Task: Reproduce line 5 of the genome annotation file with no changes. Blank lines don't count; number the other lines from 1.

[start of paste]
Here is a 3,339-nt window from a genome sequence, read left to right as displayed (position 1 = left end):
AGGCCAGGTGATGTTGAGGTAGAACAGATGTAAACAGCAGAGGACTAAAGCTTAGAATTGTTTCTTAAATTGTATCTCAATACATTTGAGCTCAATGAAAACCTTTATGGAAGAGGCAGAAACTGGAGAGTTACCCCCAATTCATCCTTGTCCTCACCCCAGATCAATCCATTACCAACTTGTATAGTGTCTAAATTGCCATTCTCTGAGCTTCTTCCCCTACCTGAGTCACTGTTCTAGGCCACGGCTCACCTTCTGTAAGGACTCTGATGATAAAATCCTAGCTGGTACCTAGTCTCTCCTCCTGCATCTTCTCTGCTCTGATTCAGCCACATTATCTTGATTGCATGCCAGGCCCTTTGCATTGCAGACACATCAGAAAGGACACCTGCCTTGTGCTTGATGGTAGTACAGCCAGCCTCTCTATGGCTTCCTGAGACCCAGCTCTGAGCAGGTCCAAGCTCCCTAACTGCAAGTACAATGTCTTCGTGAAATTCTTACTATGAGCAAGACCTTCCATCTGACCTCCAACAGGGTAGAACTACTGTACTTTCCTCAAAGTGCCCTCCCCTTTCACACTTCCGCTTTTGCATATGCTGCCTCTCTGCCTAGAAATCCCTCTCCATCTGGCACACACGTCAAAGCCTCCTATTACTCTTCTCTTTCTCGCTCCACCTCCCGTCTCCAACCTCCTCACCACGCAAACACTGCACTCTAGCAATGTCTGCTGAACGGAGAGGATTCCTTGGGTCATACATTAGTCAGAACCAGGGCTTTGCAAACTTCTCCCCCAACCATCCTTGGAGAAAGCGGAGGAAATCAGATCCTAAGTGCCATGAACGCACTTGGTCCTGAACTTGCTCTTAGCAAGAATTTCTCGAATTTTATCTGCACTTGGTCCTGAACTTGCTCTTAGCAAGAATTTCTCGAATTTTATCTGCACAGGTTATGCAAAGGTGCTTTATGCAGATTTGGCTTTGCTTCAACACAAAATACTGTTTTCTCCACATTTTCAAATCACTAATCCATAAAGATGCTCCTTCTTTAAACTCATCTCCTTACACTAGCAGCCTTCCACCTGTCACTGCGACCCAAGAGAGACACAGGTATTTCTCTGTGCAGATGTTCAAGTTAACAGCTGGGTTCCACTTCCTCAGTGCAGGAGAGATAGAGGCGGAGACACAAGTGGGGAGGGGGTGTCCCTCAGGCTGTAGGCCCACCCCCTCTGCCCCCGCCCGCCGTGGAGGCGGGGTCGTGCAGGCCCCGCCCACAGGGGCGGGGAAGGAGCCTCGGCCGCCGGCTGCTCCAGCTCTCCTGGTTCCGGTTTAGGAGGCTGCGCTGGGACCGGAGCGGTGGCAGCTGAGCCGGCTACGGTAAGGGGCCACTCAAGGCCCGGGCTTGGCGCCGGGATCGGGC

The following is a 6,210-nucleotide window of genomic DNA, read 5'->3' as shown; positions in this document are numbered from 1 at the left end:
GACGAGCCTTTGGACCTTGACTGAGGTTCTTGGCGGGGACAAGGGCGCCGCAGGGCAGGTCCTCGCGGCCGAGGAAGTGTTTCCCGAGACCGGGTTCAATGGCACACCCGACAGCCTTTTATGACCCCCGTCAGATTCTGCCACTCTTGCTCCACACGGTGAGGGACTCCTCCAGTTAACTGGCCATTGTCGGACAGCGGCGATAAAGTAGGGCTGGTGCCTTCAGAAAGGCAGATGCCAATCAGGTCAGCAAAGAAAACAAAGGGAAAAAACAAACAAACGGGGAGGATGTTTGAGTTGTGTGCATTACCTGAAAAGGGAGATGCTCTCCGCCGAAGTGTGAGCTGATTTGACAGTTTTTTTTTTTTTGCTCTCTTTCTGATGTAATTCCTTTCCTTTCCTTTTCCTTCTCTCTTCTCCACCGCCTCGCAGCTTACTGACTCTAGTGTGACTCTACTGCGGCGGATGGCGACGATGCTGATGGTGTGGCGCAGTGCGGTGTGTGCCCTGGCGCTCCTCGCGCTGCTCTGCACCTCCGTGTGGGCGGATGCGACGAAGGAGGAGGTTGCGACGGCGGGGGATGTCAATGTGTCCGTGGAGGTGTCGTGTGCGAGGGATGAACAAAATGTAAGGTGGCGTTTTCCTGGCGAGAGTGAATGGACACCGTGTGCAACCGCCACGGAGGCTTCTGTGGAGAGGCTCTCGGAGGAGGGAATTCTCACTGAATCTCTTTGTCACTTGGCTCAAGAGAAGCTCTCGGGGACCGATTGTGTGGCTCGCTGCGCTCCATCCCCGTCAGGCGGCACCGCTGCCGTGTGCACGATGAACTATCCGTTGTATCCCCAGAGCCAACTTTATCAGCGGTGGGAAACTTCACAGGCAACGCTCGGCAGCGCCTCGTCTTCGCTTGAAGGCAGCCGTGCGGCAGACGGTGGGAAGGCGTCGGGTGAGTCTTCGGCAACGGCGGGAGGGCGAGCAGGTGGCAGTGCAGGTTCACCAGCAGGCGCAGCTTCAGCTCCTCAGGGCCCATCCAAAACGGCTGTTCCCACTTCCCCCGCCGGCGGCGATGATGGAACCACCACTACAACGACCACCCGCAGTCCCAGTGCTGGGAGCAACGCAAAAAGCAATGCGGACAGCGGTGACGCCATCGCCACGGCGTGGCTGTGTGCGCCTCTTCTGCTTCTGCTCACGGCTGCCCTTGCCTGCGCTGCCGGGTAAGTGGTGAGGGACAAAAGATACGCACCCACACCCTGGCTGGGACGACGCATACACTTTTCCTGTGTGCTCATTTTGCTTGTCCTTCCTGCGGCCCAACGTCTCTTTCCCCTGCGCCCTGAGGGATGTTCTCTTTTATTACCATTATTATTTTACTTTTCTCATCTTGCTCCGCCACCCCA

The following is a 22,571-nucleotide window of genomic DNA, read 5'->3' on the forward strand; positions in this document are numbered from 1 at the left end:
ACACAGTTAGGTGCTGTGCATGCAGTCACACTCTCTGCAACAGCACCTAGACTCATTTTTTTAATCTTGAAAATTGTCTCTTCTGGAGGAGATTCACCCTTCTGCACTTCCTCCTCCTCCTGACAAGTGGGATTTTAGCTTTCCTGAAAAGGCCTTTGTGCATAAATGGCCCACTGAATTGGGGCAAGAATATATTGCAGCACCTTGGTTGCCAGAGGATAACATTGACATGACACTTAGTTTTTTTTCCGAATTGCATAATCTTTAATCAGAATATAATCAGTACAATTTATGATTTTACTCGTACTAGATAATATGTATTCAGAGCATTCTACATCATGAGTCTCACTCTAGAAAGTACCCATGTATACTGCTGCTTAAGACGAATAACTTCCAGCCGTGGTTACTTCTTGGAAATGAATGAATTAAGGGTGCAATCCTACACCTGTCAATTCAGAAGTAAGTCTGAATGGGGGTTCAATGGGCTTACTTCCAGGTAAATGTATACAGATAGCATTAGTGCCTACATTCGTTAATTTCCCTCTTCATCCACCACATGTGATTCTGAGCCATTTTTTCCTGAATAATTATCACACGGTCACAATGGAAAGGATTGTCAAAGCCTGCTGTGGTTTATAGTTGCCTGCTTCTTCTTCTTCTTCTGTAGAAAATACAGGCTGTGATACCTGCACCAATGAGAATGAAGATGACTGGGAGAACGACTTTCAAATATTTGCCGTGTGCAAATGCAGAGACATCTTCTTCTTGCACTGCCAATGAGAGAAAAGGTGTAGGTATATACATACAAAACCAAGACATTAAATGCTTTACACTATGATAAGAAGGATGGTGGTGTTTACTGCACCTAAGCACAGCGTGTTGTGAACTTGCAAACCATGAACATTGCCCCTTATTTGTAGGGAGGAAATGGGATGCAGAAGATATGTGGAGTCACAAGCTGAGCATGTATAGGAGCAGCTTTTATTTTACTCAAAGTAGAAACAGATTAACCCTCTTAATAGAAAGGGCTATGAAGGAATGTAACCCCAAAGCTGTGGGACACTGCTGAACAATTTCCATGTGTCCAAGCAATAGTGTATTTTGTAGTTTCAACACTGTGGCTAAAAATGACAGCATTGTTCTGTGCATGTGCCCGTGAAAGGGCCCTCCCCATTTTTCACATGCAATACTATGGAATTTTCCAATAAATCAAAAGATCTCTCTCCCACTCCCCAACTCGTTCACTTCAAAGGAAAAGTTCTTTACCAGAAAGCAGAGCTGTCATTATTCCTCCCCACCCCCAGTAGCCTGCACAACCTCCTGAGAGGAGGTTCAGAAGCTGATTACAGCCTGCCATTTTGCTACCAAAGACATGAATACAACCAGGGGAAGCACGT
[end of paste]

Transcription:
The following is a 22,571-nucleotide window of genomic DNA, read 5'->3' on the forward strand; positions in this document are numbered from 1 at the left end: